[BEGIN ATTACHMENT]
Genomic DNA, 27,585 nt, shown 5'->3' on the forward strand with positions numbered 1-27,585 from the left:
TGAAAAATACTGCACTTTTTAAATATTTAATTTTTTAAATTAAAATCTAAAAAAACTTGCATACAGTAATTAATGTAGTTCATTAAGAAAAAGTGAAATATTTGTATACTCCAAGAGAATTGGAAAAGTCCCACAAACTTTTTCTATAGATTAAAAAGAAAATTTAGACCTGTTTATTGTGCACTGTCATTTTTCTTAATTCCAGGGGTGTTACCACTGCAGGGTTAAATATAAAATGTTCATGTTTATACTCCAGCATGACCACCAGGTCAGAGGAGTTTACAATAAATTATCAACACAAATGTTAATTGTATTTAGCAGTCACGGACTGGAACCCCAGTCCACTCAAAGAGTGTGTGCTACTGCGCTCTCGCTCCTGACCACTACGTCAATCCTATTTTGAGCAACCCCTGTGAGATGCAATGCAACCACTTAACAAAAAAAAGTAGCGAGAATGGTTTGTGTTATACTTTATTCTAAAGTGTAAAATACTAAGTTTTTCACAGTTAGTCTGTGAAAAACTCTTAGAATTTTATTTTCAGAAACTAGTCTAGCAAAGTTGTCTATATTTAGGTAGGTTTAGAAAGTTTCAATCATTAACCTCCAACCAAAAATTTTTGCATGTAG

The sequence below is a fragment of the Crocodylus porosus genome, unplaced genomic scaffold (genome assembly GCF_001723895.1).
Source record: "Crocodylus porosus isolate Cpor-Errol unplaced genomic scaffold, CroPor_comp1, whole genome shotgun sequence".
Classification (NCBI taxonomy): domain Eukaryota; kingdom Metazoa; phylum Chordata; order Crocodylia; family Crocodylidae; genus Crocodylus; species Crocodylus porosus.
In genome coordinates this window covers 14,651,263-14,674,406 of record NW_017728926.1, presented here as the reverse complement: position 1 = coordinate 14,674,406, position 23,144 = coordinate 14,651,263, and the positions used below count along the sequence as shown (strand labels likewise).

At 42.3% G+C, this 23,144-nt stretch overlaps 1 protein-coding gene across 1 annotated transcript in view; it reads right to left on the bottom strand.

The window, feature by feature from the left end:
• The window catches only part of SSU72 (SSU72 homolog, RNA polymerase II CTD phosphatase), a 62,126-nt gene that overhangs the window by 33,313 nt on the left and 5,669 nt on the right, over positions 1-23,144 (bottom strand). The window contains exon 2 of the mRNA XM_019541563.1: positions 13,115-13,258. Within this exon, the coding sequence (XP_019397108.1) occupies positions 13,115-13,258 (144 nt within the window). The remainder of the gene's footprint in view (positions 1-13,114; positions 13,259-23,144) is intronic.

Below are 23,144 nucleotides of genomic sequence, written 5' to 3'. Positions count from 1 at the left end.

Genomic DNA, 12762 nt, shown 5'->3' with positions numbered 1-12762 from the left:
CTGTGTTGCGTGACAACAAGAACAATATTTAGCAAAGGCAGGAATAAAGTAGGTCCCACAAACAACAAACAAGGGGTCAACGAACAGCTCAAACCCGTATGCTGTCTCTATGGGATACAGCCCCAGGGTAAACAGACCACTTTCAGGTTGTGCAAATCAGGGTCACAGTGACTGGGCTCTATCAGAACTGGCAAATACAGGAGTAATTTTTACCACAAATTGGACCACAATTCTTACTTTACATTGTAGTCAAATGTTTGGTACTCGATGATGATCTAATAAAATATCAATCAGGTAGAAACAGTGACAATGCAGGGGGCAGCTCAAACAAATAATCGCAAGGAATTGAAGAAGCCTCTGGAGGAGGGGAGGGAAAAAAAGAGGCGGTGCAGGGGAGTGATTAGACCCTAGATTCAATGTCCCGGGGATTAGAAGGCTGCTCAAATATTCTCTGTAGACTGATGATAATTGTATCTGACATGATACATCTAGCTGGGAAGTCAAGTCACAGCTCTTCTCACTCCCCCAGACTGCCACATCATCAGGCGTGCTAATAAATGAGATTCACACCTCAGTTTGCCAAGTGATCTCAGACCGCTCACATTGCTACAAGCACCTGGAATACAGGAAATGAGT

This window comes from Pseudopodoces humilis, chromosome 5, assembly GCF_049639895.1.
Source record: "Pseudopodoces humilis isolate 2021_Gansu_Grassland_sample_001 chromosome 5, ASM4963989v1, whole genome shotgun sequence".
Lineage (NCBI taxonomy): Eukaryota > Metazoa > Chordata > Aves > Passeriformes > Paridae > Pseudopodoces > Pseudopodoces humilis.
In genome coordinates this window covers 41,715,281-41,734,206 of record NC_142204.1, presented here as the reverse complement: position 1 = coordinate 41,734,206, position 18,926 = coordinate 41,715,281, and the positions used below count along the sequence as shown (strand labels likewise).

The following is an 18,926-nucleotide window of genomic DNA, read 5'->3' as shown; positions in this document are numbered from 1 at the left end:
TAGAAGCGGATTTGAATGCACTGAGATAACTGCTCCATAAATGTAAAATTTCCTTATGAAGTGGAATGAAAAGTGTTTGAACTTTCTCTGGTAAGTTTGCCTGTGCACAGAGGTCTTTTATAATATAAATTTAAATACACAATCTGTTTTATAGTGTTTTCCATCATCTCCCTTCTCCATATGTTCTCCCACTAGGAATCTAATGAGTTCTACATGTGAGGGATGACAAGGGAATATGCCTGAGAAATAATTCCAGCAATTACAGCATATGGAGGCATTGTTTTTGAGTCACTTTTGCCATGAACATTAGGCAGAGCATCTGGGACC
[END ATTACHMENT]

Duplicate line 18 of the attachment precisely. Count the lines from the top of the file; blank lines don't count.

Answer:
TAGAAGCGGATTTGAATGCACTGAGATAACTGCTCCATAAATGTAAAATTTCCTTATGAAGTGGAATGAAAAGTGTTTGAACTTTCTCTGGTAAGTTTGCCTGTGCACAGAGGTCTTTTATAATATAAATTTAAATACACAATCTGTTTTATAGTGTTTTCCATCATCTCCCTTCTCCATATGTTCTCCCACTAGGAATCTAATGAGTTCTACATGTGAGGGATGACAAGGGAATATGCCTGAGAAATAATTCCAGCAATTACAGCATATGGAGGCATTGTTTTTGAGTCACTTTTGCCATGAACATTAGGCAGAGCATCTGGGACC